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NRA blames media, music and more for culture of violence

After a week of calls for tighter gun restrictions, the National Rifle Association called for putting more armed security officers in the nation's schools and expressed concerns about violence portrayed in video games, movies and music. NBC's Pete Williams reports.

National Rifle Association executive vice president Wayne LaPierre blamed Hollywood, video games music, the courts and more on Friday for creating a culture of violence in the United States.

“The only thing that stops a bad guy with a gun is a good guy with a gun,” he said at a Washington press event, adding, “With all the money in the federal budget can’t we afford to put a police officer in every single school?”


LaPierre made his lengthy statement to the press one week after the shooting that killed 20 children and six adults at a school in Newtown, Conn. 

Protesters twice interrupted LaPierre, who will appear this Sunday exclusively on NBC's "Meet the Press," holding signs reading "NRA KILLING OUR KIDS," and screaming that the gun rights group has "blood on its hands."

He said that elected officials had no authority to deny Americans the right and the ability to protect themselves and their families from harm.

And he noted that there are millions of active and retired police officers, military veterans, and private security guards – “an extraordinary corps of patriotic, trained, qualified citizens” – who should devise a protection plan for every school.

“I call on Congress today to act immediately to appropriate whatever is necessary to put armed police officers in every single school in this nation,” he said.

Disbelief in some quarters after NRA urges armed guards in schools

He said that laws that established gun-free school zones have had the effect of telling “every insane killer in America that schools are the safest place to inflict maximum mayhem with minimum risk.”

LaPierre said America has left its schoolchildren “utterly defenseless -- and the monsters and the predators of the world know it and exploit it.”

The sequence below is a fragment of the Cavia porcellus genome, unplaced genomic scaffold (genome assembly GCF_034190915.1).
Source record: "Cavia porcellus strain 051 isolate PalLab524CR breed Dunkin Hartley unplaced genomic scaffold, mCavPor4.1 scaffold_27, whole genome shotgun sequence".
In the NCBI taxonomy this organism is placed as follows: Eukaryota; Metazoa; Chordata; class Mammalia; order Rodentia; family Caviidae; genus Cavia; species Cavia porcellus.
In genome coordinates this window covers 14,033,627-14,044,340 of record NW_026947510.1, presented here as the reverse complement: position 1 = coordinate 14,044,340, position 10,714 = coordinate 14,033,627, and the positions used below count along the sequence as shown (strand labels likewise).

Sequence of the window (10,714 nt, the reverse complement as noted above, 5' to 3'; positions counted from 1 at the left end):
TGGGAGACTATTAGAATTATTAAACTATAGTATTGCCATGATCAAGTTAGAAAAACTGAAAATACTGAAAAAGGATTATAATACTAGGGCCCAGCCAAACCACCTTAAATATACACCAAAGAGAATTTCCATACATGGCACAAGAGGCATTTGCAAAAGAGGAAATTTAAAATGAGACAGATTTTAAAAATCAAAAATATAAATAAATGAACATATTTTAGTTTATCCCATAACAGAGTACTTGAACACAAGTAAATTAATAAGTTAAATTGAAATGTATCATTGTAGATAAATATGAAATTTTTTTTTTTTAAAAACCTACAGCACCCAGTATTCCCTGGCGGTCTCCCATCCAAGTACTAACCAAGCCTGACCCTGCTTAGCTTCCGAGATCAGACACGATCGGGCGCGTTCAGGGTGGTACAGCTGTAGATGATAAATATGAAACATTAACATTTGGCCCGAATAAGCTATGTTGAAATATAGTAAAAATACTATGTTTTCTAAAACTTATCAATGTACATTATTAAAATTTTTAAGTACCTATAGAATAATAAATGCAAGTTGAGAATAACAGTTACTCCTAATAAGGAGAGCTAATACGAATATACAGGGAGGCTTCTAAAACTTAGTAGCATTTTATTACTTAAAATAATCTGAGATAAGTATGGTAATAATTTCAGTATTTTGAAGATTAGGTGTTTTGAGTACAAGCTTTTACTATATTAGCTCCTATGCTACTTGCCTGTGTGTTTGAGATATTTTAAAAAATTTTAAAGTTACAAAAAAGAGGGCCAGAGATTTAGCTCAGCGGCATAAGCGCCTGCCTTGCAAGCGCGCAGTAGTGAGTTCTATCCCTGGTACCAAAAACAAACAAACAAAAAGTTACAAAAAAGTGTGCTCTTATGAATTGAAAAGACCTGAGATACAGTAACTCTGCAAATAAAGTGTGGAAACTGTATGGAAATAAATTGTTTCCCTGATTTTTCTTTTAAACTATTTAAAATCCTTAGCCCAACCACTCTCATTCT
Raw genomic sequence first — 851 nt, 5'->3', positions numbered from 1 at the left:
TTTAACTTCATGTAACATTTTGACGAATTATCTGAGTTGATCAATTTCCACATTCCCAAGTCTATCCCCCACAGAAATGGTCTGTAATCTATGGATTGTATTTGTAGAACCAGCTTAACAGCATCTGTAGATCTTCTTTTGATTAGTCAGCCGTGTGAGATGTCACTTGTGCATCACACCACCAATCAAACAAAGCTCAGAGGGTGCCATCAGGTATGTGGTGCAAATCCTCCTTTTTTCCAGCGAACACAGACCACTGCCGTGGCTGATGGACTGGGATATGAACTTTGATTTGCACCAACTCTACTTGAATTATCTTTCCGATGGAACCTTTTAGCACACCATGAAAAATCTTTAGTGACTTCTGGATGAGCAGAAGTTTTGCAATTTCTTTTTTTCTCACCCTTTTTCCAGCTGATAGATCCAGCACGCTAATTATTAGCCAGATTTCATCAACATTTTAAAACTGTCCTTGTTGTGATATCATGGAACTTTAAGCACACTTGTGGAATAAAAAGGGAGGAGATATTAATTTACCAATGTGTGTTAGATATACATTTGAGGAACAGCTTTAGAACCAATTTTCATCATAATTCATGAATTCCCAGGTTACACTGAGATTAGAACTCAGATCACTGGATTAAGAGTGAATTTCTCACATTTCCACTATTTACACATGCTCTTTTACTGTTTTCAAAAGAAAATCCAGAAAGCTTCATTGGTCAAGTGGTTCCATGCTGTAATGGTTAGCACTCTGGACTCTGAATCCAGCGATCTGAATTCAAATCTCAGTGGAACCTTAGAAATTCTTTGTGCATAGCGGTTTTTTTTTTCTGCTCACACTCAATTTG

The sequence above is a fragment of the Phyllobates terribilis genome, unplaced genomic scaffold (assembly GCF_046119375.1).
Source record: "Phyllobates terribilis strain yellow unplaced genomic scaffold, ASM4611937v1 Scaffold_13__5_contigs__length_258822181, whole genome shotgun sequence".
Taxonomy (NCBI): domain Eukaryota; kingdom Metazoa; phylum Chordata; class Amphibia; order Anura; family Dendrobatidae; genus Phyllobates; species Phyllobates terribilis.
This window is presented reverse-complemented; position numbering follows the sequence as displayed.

He criticized Congress for not creating a national database of the mentally ill and called for increased federal prosecution of those who illegally possess guns.

LaPierre did not indicate that the NRA would support any additional restrictions on the sale or possession of guns. He ridiculed the idea that “one more gun ban or one more law imposed on peaceful, lawful people will protect us where 20,000 other laws have failed.”

Meet the Press moderator David Gregory says he will ask the NRA's Wayne LaPierre whether or not he's open to having a broader discussion about gun violence with President Obama.

He assailed the news media which he said had “demonized gun owners.”

And he said “the next Adam Lanza” is “waiting in the wings” and argued that copycat killers are encouraged by “a national media machine that rewards them with wall-to-wall attention and a sense of identity that they crave.”

He also criticized the video game industry and Hollywood movie studios for films such as “American Psycho” and “Natural Born Killers.”

Do you agree with the NRA's Wayne LaPierre? Sound off on the MTP Facebook page.

On Wednesday President Barack Obama asked Vice President Joe Biden to lead an effort that includes members of the Cabinet and outside organizations to devise concrete legislative gun restriction proposals by next month, “proposals that I then intend to push without delay,” Obama said.

He said he would “use all the powers of this office to help advance efforts aimed at preventing more tragedies” such as the shootings in Connecticut.  

House Speaker John Boehner on Thursday said, “When the vice president's recommendations come forward, we'll certainly take them into consideration.”

Sen. Dianne Feinstein, D-Calif., the author of the 1994 ban on certain types of semiautomatic firearms which expired in 2004, announced this week that she will introduce new legislation early next year.

Semiautomatic firearms, including semiautomatic weapons sometimes called “assault weapons,” fire one round per pull of the trigger.